Content production is what we should be teaching

Two of the most memorable lines that have come from the movies in the last 40 years are:

“I’m going to make him an offer he can’t refuse.” (The Godfather)

“If you build it, they will come.” (Field of Dreams)

Those lines came to mind as I considered the implications of the Associated Press analysis on why the old broadcast, over-the-air model of distributing content may be fading away. The article, “Free broadcast TV may go way of the VHS tape,” can be found on MSNBC (without a byline). It explores the issue of broadcast networks trying to get a bigger cut of the cable television pie.

The thrust of the article looks toward a time when consumers will have to pay for their television shows rather than getting them “free” over the air (which most of us don’t do anyway) and having them subsidized by advertising. The current battles described in the article between and among networks, affiliates and cable companies — vicious as they are — are probably just intermediate. They won’t determine where we are with all of this in five or ten years.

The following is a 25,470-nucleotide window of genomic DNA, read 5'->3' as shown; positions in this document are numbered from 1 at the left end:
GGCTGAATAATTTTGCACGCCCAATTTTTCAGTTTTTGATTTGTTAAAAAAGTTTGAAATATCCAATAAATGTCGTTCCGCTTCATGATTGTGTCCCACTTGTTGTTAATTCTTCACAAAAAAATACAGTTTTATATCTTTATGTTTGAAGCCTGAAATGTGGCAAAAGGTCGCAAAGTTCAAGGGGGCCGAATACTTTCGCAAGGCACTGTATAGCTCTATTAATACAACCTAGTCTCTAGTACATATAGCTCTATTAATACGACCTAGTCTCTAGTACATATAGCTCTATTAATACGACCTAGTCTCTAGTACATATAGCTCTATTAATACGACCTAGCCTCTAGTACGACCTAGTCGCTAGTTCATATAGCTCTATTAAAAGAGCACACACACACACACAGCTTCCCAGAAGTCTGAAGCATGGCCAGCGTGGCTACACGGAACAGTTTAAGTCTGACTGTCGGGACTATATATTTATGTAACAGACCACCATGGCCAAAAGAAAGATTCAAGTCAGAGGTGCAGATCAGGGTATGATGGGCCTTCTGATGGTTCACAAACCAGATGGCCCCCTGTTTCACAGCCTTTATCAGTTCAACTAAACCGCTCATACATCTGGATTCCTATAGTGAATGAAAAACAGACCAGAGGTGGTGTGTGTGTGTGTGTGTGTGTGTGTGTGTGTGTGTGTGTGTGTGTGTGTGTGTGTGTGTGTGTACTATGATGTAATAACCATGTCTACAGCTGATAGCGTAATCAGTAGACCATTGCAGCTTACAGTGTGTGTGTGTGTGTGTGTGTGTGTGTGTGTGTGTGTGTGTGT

And that’s what I was trying to sort out when I thought about what is going on.

It’s pretty easy to see that the current system of content production, distribution and payment is collapsing.

And it’s also obvious to identify the three groups that will control all of this in the future:

content producers

technology producers

distribution outlets

Ultimately, I think, the technology producers and the distribution outlets will need the content producers more than the content producers will need the other two. It won’t be quite as clean and simple as that, but it looks like that’s where we’re headed.

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About Jim Stovall

Jim Stovall, (JPROF.com) a retired journalism prof, is now a novelist, self-publisher, watercolorist, gardener, woodworker, and beekeeper -- among other things. Subscribe to his weekly newsletter at http://www.jprof.com .
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